The recent (10/22/99) submission of the Bond Market Association's proposal to the Department of Labor to make certain subordinated MBS/ABS/CMBS classes ERISA-eligible could give a much-needed boost to these subordinated sectors. If the BMA's proposals are implemented, a major new source of demand would be created for these securities, while simultaneously providing pension funds with a new array of high yielding investment products. New progress, yes. But this is not a new topic.

The BMA has discussed the issue with the Department of Labor for several years. A draft proposal was submitted by the BMA in April of this year. Their final proposal contained changes suggested by DOL.

Because BMA's proposal incorporates issues already raised by the DOL, it may increase the likelihood that some portions will be adopted. This is especially true for AAA through A subordinated securities. It is less clear as to whether the DOL will allow BBB securities.

NET - there's no guarantee as to what, if anything, the DOL will ultimately adopt. But as presently formatted, there will probably be some expansion in the range of structured securities deemed "ERISA-eligible."

Complex Law Created Anomalies

The original legislation, subsequent amendments and various exemptions made ERISA one of the most complex and frustrating areas of government regulation that fixed income markets contended with. Anyone who has tried to get a definitive answer as to whether a particular ABS security is ERISA-eligible will heartily agree.

This complex law has led to glaring contradictions and anomalies. Subordinated AA, A, and BBB ABS securities are not ERISA-eligible, yet corporate bonds with comparable ratings are. Retirement plans can invest in riskier equities, but they cannot invest in investment-grade, subordinated ABS securities. Plans can invest in commercial mortgages, but not in subordi-nated CMBS. In attempting to protect employee retirement funds, ERISA created rules that limit pension fund managers to make sub-optimal investment decisions.


When ERISA (the Employee Retirement Income Security Act) was first passed in 1974, it included a section that defined "Prohibited Transactions," i.e., investments prohibited for plan purchase. The intent was to prohibit a manager from investing a plan's money in assets that might in some way benefit any individual plan member.

As an extreme example, a plan could not invest in any company wholly-owned by a plan participant. Over time, the DOL approved a number of exemptions to the Prohibited Transaction rule for investments which, in strict reading fell under it, but in reality, had virtually no possibility of violating the spirit of the law. These came to known as Prohibited Transaction Exemptions (PTEs).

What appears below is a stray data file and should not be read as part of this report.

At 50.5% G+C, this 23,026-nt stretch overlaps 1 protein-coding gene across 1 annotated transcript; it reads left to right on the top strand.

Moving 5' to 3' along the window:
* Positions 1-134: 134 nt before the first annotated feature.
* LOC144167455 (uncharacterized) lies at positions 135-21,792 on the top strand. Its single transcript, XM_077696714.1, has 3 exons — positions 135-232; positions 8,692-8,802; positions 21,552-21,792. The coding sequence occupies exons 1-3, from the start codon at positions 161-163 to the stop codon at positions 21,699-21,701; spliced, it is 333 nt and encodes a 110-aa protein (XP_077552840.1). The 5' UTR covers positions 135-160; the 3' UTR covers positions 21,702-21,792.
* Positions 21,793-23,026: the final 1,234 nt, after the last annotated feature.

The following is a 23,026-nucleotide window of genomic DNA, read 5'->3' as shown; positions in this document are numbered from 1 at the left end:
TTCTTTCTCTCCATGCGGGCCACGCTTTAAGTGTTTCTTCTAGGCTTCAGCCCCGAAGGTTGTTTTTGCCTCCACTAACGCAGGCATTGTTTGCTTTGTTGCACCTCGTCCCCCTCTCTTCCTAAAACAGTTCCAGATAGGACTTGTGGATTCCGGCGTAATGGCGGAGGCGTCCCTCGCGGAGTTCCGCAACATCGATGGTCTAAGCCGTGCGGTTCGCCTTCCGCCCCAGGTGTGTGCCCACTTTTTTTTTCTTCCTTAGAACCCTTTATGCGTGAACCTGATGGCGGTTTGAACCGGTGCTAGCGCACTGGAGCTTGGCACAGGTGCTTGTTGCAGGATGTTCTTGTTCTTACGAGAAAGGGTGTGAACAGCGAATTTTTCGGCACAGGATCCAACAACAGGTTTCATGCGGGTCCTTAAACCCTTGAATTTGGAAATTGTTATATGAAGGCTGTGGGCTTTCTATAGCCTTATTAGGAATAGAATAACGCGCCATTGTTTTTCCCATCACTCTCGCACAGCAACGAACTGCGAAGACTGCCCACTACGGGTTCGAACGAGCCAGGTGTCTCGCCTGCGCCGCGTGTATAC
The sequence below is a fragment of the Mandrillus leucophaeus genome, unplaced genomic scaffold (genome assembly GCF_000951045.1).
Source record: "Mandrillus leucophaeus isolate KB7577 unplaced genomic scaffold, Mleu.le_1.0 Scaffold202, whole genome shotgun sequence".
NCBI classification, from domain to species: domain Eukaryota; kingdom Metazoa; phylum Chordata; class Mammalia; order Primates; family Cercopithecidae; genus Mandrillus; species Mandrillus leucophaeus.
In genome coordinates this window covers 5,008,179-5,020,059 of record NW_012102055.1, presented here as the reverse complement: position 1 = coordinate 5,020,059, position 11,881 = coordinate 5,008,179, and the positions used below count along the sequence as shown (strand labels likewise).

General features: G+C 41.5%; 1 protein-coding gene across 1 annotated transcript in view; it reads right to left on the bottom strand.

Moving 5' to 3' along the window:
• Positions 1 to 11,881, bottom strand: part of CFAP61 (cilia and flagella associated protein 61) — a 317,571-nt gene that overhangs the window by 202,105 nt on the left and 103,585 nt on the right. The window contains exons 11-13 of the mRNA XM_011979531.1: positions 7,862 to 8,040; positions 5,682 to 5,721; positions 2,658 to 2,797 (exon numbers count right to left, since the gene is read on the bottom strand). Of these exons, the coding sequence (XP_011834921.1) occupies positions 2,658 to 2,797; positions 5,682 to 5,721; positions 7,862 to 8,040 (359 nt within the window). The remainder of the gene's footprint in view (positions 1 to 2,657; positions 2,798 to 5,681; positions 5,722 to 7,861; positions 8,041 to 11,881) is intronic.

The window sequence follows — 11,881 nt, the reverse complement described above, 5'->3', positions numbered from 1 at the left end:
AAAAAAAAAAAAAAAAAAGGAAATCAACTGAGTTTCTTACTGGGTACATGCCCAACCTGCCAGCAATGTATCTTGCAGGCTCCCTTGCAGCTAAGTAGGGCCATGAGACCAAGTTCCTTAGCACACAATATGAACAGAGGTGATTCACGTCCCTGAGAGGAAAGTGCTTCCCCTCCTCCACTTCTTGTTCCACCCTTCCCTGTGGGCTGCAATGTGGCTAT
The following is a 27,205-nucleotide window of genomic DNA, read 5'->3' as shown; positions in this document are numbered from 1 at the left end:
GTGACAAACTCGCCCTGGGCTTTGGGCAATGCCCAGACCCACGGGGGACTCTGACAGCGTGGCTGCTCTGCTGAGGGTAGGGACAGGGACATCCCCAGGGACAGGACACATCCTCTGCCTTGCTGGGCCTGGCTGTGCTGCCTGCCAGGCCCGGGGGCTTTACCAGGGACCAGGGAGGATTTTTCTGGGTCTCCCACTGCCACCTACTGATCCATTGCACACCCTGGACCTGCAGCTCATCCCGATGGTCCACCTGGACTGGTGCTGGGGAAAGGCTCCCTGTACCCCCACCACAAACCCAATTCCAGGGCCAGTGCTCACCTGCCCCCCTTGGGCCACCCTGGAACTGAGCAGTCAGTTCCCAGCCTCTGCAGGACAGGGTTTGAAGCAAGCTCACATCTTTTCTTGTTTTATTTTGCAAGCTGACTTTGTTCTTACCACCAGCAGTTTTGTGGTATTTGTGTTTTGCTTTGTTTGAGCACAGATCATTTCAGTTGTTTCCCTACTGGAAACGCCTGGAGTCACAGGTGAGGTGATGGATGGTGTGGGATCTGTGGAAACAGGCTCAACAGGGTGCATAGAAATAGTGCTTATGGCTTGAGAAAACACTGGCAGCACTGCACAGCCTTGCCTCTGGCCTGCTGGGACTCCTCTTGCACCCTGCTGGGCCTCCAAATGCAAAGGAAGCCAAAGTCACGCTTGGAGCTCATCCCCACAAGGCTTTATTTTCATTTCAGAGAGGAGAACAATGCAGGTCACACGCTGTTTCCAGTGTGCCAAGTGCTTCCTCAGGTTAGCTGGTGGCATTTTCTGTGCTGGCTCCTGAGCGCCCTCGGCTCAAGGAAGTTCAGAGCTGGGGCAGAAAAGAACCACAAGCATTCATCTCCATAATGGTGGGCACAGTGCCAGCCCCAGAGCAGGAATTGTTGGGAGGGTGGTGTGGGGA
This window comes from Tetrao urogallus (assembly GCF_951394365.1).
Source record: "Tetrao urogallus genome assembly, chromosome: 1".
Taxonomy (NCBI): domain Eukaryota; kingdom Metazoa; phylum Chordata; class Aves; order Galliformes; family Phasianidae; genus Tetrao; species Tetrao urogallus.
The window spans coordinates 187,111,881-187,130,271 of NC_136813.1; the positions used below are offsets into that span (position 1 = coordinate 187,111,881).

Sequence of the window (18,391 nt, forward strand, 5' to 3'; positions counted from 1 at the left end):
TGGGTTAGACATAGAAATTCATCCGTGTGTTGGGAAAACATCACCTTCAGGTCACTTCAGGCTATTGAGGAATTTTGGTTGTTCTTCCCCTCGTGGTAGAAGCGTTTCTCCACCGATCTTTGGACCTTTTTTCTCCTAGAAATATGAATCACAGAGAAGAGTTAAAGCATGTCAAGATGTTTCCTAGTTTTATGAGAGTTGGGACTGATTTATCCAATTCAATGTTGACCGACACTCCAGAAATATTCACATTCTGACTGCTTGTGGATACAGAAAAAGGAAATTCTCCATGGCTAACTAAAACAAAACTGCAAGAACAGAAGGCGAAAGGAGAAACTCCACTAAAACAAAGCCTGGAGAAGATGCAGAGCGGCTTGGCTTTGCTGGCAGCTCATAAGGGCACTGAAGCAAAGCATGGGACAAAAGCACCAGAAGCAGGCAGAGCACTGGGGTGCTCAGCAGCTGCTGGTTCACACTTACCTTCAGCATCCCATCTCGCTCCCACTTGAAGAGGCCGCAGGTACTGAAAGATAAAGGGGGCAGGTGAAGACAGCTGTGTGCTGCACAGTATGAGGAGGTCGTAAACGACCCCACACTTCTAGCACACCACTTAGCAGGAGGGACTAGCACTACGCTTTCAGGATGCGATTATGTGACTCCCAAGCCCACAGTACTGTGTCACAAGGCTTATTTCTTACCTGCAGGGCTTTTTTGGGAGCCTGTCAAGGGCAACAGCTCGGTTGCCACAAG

Proposal Strategy

When the BMA began to consider a formal proposal to update ERISA rules, they could have taken either of two major approaches: (1) a wholesale rewriting of ERISA legislation to remove anomalies and incorporate language enabling eligibility for subordinated MBS/ABS/CMBS securities; or, (2) specific proposals under existing law for new PTEs for a well-defined set of securities.

Accordingly, the BMA developed a request for a specific set of new exemptions covering a well-defined set of asset classes. That required approval only from the DOL, not the creation of new legislation and Congressional benedictions.

In addition, since the DOL could grant exemptions only to specific companies under an underwriter's exemption, this route meant that the BMA's proposal took the form of a proposal for exemption for an individual company.

Volume Of Subordinated Bonds

Making subordinated securities ERISA-eligible could have a significant impact on the sector. One of the reasons is that currently, relatively few of these securities are issued yearly. We adjust those earlier estimates to reflect only investment-grade subordinated bonds impacted by the BMA's proposal.

Virtually 100% of HEL and MH subs, about 80% of Jumbo whole loan subs, and about 60% of CMBS subs, are investment grade. Even then, our estimates show that CMBS is by far the largest sector, with around $10 billion of investment grade subs. This sector is so large because the base (total volume) of CMBS is large and then the percentage of that base which is subordinated (at around 30% in the aggregate, and about 18% within the investment grade portion) is much larger than in other sectors.


It is never easy to predict if, or when, a particular government regulation will change. We certainly have seen many "sure-fire" proposals disappear into a regulatory black hole, never to be heard from again.

On the other hand, some of the most unlikely changes sail right through. In the case of BMA's proposal, it appears that the basic concept of expanding the underwriter's exemption is supported by the industry, and has at least some modest acceptance by the DOL.

So it seems more likely that some version of the proposal will be enacted.

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